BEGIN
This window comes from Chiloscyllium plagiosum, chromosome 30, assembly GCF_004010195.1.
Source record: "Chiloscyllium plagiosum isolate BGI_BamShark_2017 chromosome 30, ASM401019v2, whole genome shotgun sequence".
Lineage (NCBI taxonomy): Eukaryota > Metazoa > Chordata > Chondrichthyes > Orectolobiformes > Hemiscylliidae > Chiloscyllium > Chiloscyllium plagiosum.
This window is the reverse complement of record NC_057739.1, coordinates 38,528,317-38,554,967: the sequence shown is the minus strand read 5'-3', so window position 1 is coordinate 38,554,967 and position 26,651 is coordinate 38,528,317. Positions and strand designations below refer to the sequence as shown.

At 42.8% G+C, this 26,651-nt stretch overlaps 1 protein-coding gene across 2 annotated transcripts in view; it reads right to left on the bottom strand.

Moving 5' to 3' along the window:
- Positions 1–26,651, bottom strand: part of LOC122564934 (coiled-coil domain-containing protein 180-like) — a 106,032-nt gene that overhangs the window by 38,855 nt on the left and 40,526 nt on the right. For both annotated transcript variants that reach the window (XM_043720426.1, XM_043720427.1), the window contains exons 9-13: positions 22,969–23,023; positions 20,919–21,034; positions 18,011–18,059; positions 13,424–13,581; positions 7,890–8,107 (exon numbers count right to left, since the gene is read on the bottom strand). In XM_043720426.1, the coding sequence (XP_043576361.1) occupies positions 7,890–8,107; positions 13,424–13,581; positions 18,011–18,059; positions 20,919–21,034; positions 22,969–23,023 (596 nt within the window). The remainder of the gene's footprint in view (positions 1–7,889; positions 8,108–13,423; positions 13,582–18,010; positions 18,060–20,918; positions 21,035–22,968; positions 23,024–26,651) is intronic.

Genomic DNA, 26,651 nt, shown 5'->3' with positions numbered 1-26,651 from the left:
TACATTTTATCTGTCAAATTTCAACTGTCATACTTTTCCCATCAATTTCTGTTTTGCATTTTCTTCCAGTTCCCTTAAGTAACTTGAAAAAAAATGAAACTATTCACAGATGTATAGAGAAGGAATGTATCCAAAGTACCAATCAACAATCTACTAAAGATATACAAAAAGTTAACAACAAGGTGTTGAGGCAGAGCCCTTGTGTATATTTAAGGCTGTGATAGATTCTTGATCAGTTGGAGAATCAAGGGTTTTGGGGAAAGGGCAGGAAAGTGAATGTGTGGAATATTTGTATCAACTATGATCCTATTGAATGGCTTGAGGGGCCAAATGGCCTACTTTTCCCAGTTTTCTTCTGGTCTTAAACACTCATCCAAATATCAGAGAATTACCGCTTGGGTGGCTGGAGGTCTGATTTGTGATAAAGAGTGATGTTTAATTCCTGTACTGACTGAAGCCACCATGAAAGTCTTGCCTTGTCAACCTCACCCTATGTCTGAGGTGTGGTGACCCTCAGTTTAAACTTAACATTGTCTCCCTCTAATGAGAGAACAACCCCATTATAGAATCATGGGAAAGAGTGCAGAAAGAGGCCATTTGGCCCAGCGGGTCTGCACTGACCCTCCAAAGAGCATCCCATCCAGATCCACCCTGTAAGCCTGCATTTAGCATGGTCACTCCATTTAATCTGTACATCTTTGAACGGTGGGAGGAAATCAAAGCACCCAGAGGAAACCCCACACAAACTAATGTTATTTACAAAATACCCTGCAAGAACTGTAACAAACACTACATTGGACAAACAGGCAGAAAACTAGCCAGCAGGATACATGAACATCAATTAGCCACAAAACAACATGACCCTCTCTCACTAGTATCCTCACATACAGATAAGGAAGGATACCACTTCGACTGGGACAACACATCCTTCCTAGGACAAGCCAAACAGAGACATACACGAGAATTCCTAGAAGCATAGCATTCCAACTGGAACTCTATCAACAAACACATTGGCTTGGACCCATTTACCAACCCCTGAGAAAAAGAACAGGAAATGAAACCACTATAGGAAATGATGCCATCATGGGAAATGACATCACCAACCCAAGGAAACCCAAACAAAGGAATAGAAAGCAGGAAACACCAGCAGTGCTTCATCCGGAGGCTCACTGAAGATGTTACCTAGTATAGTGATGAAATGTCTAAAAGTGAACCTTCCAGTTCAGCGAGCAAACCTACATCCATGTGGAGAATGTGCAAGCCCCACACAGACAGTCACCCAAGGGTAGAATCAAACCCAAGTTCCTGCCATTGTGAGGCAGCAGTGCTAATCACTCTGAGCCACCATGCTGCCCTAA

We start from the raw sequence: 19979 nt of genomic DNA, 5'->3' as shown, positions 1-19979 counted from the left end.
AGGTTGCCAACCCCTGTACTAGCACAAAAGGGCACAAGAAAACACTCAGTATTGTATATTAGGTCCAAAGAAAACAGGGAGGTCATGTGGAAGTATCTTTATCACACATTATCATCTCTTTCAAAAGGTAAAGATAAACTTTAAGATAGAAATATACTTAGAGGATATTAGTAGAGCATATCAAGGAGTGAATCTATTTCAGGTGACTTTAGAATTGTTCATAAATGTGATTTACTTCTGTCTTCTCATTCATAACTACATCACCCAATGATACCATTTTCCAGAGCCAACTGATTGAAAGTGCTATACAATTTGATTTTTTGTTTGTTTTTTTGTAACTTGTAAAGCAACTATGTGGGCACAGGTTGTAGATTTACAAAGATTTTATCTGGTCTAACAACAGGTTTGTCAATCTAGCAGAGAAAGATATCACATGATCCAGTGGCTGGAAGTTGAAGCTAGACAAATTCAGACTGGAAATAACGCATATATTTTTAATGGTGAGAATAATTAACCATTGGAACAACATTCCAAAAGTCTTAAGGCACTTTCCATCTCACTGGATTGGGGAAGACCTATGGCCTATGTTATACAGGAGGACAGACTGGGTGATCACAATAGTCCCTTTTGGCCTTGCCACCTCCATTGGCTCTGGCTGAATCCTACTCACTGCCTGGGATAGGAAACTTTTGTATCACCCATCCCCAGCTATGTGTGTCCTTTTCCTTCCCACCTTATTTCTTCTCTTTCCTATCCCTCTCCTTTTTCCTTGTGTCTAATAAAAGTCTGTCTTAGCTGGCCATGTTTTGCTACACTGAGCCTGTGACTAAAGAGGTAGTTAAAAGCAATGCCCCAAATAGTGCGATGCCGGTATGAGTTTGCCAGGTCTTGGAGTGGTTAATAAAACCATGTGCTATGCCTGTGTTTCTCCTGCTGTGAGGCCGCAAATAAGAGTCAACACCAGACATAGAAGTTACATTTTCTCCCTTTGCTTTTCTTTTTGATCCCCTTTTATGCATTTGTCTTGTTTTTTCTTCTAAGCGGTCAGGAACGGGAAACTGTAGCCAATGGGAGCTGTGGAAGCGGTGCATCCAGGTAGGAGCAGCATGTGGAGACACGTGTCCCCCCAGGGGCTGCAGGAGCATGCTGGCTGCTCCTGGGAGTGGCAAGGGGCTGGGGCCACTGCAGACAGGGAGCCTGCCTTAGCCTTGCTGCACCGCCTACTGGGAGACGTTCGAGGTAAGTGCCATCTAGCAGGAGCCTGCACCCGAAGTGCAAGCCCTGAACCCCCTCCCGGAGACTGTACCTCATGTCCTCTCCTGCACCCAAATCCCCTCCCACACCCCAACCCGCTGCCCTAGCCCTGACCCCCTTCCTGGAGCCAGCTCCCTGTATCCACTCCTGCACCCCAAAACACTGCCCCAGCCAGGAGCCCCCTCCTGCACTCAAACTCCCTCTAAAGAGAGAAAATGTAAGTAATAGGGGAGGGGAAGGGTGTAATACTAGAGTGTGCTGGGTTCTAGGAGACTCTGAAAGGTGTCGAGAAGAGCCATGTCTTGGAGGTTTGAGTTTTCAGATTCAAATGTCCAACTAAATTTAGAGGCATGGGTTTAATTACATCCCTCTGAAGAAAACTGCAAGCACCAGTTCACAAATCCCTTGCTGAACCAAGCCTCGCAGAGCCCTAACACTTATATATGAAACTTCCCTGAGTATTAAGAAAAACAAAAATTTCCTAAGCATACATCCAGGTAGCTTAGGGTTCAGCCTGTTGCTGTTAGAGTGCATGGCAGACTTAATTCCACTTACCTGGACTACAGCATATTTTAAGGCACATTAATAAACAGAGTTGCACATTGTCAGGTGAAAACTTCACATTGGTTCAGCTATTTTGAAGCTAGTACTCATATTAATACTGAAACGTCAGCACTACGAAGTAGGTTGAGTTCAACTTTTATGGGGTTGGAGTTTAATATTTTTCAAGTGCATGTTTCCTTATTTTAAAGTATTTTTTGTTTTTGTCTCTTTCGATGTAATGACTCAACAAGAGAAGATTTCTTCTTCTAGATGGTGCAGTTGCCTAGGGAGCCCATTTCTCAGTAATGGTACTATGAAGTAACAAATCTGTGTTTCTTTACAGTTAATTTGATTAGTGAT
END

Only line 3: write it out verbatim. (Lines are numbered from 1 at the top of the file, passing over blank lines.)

Lineage (NCBI taxonomy): Eukaryota > Metazoa > Chordata > Chondrichthyes > Orectolobiformes > Hemiscylliidae > Chiloscyllium > Chiloscyllium plagiosum.